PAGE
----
“On the local front, in Jozi (Jozi), we continued to see the retailers roll in with their trading and sales updates for the December period. The market didn’t take too kindly to the Mr. Price trading update, although it was difficult to tell on a day that saw all the retailers lose a little steam after a tremendous week last week.”
To market to market to buy a fat pig Some sort of clarity from the UK PM led the Pound down the other street, the best single day performance since the financial crisis for that currency – In ‘Brexit’ Speech, Theresa May Outlines Clean Break for U.K.. Comments from the US president elect Trump overnight on the Dollar being too strong have led to the Greenback taking a marginal hit – Dollar falls to one-month low after President-elect Donald Trump describes it as ‘too strong’. And of course it is all relative, a longer dated historical look back will reveal that the Pound to the Dollar has been on a regular slide, back in the 60’s the exchange rate was around 2.8 Dollars to one Pound.
The economic prowess of one has gained traction, not so much for the other. It used to be nearly 5 Dollars to the Pound 100 years ago – A graphical history of the Dollar Exchange Rate. Of course remember that currencies were pegged to metals and to one another, free float is a relatively “new” thing, only in operation for the last 45 odd years. For the record, we have a little way to go before we get to the 1.05 level (Dollars that will buy you a Pound), reached in Feb of 1985. Ronald Reagan was just sworn into the White House, George H Bush was deputy president. We were just discovering the hole in the ozone layer. The wreck of the Titanic was discovered that year. Jobs resigned from Apple to go to NeXT. Yeah, that is when these two currencies were relatively weak and strong against one another.
Markets …. those on Wall Street recovered towards the end of the session, the Dow Jones closed up shop down three-tenths of a percent, the broader market S&P 500 lost exactly the same amount, whilst the nerds of NASDAQ lost nearly two-thirds of a percent. Industrials and mostly financials were to blame for the losses, perhaps the Fed may well back off from a steeper rates trajectory is the market thinking here. The truth is that we are all reliant on the incoming data and will continue to “watch it” in the same way that everyone else does. JP Morgan, Wells Fargo and Bank of America were amongst the biggest losers on the day. Apple was a noticeable “winner”, the stock gaining some traction after a series of broker upgrades for next year revenues based on the projections of the “new form” iPhone expected later this year.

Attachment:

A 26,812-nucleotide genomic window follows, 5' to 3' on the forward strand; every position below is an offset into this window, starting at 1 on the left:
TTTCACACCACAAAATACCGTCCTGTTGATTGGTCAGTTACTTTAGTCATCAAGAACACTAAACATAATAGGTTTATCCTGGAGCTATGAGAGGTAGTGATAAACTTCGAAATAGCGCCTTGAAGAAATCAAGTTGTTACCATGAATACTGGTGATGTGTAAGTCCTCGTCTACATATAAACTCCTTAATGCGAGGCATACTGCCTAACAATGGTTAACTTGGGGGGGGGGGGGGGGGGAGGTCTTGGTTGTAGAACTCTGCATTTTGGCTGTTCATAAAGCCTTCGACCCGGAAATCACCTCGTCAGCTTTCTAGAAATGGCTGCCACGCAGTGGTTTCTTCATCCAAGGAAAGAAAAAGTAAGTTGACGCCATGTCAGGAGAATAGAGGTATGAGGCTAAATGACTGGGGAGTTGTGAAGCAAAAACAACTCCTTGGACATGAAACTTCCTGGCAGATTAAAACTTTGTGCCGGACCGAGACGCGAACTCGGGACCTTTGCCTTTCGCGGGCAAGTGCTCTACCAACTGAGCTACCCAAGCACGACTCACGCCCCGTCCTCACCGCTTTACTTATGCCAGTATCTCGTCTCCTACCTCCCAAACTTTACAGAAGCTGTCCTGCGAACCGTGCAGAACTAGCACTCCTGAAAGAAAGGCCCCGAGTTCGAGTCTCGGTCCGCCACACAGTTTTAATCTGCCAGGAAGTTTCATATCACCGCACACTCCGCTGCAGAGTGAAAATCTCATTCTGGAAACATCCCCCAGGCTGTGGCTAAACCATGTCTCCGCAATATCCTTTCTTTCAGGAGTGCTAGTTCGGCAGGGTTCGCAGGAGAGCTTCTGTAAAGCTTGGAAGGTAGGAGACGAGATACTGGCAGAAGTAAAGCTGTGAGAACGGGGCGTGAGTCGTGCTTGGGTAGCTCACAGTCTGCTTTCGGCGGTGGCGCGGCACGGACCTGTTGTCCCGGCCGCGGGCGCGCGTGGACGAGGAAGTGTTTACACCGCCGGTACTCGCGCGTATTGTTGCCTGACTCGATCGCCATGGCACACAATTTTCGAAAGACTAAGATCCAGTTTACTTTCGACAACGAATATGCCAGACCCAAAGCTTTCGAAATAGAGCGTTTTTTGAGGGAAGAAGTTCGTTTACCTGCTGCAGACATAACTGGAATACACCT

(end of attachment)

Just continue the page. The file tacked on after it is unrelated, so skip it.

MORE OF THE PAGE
On the local front, in Jozi (Jozi), we continued to see the retailers roll in with their trading and sales updates for the December period. The market didn’t take too kindly to the Mr. Price trading update, although it was difficult to tell on a day that saw all the retailers lose a little steam after a tremendous week last week. I can’t say tremendous without thinking about that other fellow, that chap who is about to assume the most powerful office in the world on Friday. Tremendous and very, very …. Cashbuild, Holdsport and Shoprite all with updates too, Cashbuild the best “received” of that grouping. By the close of the bell, stocks as a collective had given back nearly two-thirds of a percent.
Of the majors, British flavoured stocks were the order of the day, what-what, Intu, Investec, Old Mutual, Hammerson all at the top of the respective leaderboards. And KG Rabada too, he has jumped to sixth place. At the bottom (likely to be reversed today on a weaker Dollar) was Kumba, Amplats and then Aspen. Capco gained over five percent on the day, they had bounced off a 12 month low though. The Pound has shed some of the gains to the basket of currencies, expect a little reversal of some of those gains yesterday. I think that the Germans are pretty happy with a little more clarity on the matter, they encouraged and endorsed the fact that there is more clarity. Agreed.
This annual Oxfam report that comes out every year at Davos is misleading. I have not read the full report, huge disclaimer, I agree with the principles, before I get bashed out of sight. Sure, the top eight people have as much wealth on paper as the bottom half of the world, it is easy to highlight inequality. How did we get there though? Was it horrible mismanagement of economies and dictatorships, as well as power hungry people that left billions of people in the lower rungs of the globes money stakes? Probably. What is always missed is that the poverty rate has come barreling down globally, 35 percent of the world lived in extreme poverty in 1990, that number stands at less than 10 percent. So something has been done. With the fall of the “wall”, global trade and more transparency (and accountability) has led to lower poverty rates.